American political leader, newspaper editor. A leading member of the Republican Party, in 1860 Schurz campaigned for Abraham Lincoln and was an active campaigner against slavery. After Lincoln was elected president he appointed Schurz as United States envoy to Spain. Schurz helped recuit Germans living in New York before being asked to negotiate with European governments on behalf of Abraham Lincoln. Schurz was given the rank of Brigadier General and placed in command of the Third Division of the Army of Virginia. Schurz also commanded the Third Division of the Army of Potomac and took part in Bull Run and Fredericksburg. After these battles he was promoted to the rank of Major General, replacing his friend and fellow German, Franz Sigel. Schurz later took part in the battles at Chancellorsville and Gettysburg. After the war he worked at the New York Tribune, which was followed by a session as Editor-In-Chief of the Detroit Post and later the Editor of the German newspaper the Westliche Post in St. Louis, Missouri. Schurz was elected to the Senate in 1869. He supported Horace Greeley against Ulysses S. Grant, the official Republican candidate for president, but despite his efforts Grant won the election. President Hayes appointed Schurz as his Secretary of the Interior in 1877. In 1881 Schurz returned to journalism and became Managing Editor of the New York Evening Post. Schurz also wrote for Harper's Weekly and The Nation and had several books published after leaving office. A memorial named "The Naked Truth" commemorating Carl Schurz, Dr. Emil Preetorius and Carl Daenzer was a gift to the city of St. Louis from the German-American Alliance and was unveiled on May 27, 1914. The statue is a nude figure of a woman seated on a stone bench with arms outstretched, holding torches. The figure symbolizes truth and the torches represent the enlightenment of Germany and the United States. The figure is bronze in heroic size and the eyes are painted to resemble Greek bronze figures and many modern German statues. The inscription on the back of the monument, written in both English and German, expresses the devotion of German-American citizens to their new country.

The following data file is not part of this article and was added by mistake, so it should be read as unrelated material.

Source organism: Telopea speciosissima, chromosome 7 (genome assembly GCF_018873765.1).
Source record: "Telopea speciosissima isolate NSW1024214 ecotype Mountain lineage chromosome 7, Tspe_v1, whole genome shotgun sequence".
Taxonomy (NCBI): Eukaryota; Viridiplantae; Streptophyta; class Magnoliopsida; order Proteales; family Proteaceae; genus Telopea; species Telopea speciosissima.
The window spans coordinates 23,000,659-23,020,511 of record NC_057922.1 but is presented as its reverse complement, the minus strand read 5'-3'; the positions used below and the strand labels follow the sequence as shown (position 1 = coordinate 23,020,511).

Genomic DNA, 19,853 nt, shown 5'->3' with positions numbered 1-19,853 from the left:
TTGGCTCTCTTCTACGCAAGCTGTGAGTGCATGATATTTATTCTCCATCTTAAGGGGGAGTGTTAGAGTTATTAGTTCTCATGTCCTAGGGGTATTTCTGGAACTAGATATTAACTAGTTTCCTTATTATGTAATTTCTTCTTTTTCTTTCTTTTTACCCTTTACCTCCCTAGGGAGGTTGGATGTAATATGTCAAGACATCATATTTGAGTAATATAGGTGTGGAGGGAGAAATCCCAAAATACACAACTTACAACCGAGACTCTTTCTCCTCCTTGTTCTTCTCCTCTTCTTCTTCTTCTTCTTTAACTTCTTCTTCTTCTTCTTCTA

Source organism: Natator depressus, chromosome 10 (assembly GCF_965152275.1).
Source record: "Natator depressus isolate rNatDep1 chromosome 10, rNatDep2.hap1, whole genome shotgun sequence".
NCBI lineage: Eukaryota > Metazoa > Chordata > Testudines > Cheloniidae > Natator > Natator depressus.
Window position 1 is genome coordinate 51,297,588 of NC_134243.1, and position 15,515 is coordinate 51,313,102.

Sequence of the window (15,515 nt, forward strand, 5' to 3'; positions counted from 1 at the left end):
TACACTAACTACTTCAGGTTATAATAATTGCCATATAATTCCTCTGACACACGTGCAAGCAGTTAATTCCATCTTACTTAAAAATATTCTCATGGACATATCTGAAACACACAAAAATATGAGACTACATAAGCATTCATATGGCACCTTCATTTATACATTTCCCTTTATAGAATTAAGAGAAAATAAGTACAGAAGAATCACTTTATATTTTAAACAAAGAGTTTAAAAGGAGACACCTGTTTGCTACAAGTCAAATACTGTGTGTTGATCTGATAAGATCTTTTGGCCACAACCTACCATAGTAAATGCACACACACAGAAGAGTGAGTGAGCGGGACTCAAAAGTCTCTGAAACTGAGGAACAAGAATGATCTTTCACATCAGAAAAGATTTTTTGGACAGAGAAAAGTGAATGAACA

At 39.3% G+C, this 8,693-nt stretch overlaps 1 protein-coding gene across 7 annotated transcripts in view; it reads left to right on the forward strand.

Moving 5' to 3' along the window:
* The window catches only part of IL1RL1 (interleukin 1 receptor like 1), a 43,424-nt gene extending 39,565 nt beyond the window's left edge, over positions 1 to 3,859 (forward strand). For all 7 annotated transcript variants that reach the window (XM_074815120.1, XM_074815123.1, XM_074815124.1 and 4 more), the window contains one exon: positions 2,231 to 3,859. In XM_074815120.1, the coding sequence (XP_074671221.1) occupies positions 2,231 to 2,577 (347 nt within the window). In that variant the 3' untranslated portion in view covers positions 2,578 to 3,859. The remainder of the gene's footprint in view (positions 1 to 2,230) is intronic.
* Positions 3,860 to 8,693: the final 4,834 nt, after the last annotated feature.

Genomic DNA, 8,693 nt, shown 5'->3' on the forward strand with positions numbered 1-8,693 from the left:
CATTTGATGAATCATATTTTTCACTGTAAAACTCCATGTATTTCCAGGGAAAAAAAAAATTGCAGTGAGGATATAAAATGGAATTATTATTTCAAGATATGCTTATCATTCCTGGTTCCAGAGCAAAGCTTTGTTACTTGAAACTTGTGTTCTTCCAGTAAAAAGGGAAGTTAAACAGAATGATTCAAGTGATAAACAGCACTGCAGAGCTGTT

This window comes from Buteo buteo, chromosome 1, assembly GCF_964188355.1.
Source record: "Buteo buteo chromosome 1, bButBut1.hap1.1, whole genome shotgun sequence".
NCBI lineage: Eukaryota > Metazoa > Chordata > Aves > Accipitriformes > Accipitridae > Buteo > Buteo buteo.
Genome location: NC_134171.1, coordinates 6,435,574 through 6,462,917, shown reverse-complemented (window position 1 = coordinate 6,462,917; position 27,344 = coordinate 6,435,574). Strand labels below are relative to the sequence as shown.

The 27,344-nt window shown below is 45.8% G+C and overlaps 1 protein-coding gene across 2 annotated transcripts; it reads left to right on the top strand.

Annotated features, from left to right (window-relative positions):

Bio by: David H. Hagen